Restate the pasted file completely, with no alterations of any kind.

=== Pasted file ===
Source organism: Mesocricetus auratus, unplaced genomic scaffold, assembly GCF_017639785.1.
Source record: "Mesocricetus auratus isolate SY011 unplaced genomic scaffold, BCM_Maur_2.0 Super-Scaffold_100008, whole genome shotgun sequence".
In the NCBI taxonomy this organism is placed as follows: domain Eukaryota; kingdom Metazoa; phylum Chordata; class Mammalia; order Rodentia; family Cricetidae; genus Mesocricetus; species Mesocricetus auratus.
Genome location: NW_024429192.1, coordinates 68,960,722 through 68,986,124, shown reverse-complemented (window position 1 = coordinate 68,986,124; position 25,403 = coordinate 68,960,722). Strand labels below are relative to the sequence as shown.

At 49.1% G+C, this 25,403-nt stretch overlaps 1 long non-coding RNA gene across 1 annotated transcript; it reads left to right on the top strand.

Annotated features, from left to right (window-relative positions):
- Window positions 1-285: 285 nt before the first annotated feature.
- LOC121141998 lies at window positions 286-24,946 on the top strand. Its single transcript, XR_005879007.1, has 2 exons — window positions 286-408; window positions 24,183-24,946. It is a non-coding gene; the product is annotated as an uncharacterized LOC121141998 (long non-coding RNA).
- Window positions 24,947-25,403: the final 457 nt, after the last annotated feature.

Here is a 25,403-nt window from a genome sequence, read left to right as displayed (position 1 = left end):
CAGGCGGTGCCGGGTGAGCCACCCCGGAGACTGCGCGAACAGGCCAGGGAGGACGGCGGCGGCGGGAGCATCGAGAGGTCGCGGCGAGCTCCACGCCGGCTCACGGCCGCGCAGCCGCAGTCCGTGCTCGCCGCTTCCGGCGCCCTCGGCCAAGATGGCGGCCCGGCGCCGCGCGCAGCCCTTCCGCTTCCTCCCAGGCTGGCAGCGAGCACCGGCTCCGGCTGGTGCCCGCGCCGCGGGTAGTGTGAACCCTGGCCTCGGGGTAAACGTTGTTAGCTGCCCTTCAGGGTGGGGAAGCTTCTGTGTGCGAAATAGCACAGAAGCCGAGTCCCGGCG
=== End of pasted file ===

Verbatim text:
Source organism: Mesocricetus auratus, unplaced genomic scaffold, assembly GCF_017639785.1.
Source record: "Mesocricetus auratus isolate SY011 unplaced genomic scaffold, BCM_Maur_2.0 Super-Scaffold_100008, whole genome shotgun sequence".
In the NCBI taxonomy this organism is placed as follows: domain Eukaryota; kingdom Metazoa; phylum Chordata; class Mammalia; order Rodentia; family Cricetidae; genus Mesocricetus; species Mesocricetus auratus.
Genome location: NW_024429192.1, coordinates 68,960,722 through 68,986,124, shown reverse-complemented (window position 1 = coordinate 68,986,124; position 25,403 = coordinate 68,960,722). Strand labels below are relative to the sequence as shown.

At 49.1% G+C, this 25,403-nt stretch overlaps 1 long non-coding RNA gene across 1 annotated transcript; it reads left to right on the top strand.

Annotated features, from left to right (window-relative positions):
- Window positions 1-285: 285 nt before the first annotated feature.
- LOC121141998 lies at window positions 286-24,946 on the top strand. Its single transcript, XR_005879007.1, has 2 exons — window positions 286-408; window positions 24,183-24,946. It is a non-coding gene; the product is annotated as an uncharacterized LOC121141998 (long non-coding RNA).
- Window positions 24,947-25,403: the final 457 nt, after the last annotated feature.

Here is a 25,403-nt window from a genome sequence, read left to right as displayed (position 1 = left end):
CAGGCGGTGCCGGGTGAGCCACCCCGGAGACTGCGCGAACAGGCCAGGGAGGACGGCGGCGGCGGGAGCATCGAGAGGTCGCGGCGAGCTCCACGCCGGCTCACGGCCGCGCAGCCGCAGTCCGTGCTCGCCGCTTCCGGCGCCCTCGGCCAAGATGGCGGCCCGGCGCCGCGCGCAGCCCTTCCGCTTCCTCCCAGGCTGGCAGCGAGCACCGGCTCCGGCTGGTGCCCGCGCCGCGGGTAGTGTGAACCCTGGCCTCGGGGTAAACGTTGTTAGCTGCCCTTCAGGGTGGGGAAGCTTCTGTGTGCGAAATAGCACAGAAGCCGAGTCCCGGCG